Nasrallah is mum on Resolution 1701's demand for Hizballah to disarm altogether-something he previously has agreed merely to discuss. Instead, he is vowing to continue fighting Israel until it quits Lebanon completely. That's not just a withdrawal to the July 12 lines. Nasrallah also wants Israel out of a patch of disputed territory known as Shebaa Farms, which Hizballah, Lebanon and Syria call Lebanese but the rest of the world regards as Syrian. Resolution 1701 doesn't settle the question of Shebaa Farms, but simply calls on the parties to discuss it, giving Nasrallah an excuse to continue Hizballahs "resistance " war.

The outlook might not look so dark if it weren't for the unfortunate parallels to the 1978 and 1982 conflicts. In "Operation Litani," Israel moved into Lebanon as far as the Litani River after a Palestine Liberation Organization terrorist attacked killed 37 people in Israel. Estimates at the time said as many as 2,000 Lebanese died before the bulk of Israel's troops withdrew.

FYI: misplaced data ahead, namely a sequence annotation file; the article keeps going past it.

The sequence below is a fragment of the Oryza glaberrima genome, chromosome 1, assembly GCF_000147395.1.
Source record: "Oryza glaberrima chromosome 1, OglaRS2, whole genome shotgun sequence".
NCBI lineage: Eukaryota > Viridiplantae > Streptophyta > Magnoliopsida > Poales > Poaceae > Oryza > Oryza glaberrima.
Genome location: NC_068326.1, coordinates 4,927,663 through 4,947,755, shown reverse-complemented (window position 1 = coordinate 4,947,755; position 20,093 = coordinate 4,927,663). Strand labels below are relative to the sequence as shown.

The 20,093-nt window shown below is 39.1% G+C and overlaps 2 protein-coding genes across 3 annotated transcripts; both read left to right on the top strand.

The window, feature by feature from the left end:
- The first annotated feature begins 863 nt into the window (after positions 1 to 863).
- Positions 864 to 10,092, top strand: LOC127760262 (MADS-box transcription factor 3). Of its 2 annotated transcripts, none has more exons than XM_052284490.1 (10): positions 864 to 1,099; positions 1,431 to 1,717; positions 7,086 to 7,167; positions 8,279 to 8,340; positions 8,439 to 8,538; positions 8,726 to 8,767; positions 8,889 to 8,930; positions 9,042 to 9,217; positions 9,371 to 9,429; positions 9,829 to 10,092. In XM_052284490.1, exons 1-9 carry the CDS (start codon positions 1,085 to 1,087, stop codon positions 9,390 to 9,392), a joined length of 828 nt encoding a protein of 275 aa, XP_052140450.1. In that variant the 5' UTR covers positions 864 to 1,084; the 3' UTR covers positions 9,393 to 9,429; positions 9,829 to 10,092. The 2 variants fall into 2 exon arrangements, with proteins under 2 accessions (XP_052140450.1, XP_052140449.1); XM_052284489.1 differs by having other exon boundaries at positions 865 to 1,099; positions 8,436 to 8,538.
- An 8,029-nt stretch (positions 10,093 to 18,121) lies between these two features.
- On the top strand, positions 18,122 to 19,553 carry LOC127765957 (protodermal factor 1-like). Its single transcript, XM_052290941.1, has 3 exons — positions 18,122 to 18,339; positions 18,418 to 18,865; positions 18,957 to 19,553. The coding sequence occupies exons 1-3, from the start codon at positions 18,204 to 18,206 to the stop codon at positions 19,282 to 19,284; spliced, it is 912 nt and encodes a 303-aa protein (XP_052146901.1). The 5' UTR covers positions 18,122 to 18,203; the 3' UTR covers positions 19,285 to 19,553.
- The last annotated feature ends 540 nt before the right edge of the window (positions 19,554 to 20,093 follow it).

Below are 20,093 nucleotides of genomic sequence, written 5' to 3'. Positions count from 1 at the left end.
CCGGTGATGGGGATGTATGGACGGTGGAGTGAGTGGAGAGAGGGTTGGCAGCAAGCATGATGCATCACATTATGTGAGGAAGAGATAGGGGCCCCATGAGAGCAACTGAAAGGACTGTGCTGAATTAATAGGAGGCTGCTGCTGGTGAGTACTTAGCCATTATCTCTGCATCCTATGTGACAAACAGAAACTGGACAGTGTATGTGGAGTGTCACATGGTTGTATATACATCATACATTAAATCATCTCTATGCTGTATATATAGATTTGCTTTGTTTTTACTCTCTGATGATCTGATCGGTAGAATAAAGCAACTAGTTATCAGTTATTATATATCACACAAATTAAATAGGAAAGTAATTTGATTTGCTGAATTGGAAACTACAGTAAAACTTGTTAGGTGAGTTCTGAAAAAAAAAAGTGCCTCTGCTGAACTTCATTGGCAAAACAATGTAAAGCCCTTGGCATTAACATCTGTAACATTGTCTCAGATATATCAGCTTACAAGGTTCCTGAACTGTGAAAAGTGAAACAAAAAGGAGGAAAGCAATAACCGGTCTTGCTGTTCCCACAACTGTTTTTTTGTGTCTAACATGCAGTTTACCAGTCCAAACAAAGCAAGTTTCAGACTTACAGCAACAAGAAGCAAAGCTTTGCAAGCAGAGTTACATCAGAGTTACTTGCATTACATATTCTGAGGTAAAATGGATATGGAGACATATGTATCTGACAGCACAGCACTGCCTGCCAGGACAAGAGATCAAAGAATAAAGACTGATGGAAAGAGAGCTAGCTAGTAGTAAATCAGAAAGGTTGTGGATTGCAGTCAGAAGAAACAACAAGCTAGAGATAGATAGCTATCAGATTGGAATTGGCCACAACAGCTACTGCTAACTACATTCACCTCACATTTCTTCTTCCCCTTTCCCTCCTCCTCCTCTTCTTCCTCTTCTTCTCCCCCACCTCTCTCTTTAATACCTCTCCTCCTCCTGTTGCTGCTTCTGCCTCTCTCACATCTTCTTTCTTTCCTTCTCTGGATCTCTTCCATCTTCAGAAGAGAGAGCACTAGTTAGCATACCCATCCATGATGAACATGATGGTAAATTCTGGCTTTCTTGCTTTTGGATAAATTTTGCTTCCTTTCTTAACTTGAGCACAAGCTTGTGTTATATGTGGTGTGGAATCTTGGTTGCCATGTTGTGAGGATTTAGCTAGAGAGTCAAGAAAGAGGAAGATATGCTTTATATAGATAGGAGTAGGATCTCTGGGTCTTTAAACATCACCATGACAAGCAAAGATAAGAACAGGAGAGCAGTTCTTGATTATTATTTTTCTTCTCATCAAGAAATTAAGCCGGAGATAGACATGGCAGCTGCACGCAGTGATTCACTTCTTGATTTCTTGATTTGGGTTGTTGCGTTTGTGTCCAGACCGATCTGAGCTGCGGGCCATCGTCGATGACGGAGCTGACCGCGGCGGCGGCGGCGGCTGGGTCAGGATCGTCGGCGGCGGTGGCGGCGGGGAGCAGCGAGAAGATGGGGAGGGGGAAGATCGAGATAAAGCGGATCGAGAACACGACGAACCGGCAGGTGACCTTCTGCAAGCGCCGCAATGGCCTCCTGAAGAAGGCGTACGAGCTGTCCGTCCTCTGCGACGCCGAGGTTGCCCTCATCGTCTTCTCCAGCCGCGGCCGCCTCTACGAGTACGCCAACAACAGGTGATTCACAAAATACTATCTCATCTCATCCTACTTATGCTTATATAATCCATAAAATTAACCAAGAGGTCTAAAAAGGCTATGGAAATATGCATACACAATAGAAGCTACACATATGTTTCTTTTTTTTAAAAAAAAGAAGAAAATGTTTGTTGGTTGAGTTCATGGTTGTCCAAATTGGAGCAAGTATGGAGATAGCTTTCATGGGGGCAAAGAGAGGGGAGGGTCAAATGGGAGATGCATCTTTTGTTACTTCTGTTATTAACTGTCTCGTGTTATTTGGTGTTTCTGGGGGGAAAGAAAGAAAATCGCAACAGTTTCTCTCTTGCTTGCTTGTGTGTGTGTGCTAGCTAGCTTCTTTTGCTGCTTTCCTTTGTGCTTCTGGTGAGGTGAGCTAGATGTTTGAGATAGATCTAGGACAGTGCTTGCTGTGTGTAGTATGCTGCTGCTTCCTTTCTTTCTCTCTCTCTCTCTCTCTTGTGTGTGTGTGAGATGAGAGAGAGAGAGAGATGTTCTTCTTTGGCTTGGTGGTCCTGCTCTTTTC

Israel's aim then seemed to be to cripple if not destroy the PLO, and at least end the group's state-within-a-state control of southern Lebanon. Resolution 425 established a U.N. peacekeeping force known as UNIFIL in southern Lebanon. Israel also set up a security belt in Lebanon along its border policed by a renegade Lebanese Christian leader. But "Operation Litani" failed to eliminate the PLO. Neither the U.N. force-which is to be beefed up now under Resolution 1701-nor the "Free Lebanon" security belt succeeded in reducing the PLO's guerrilla threat to Israel.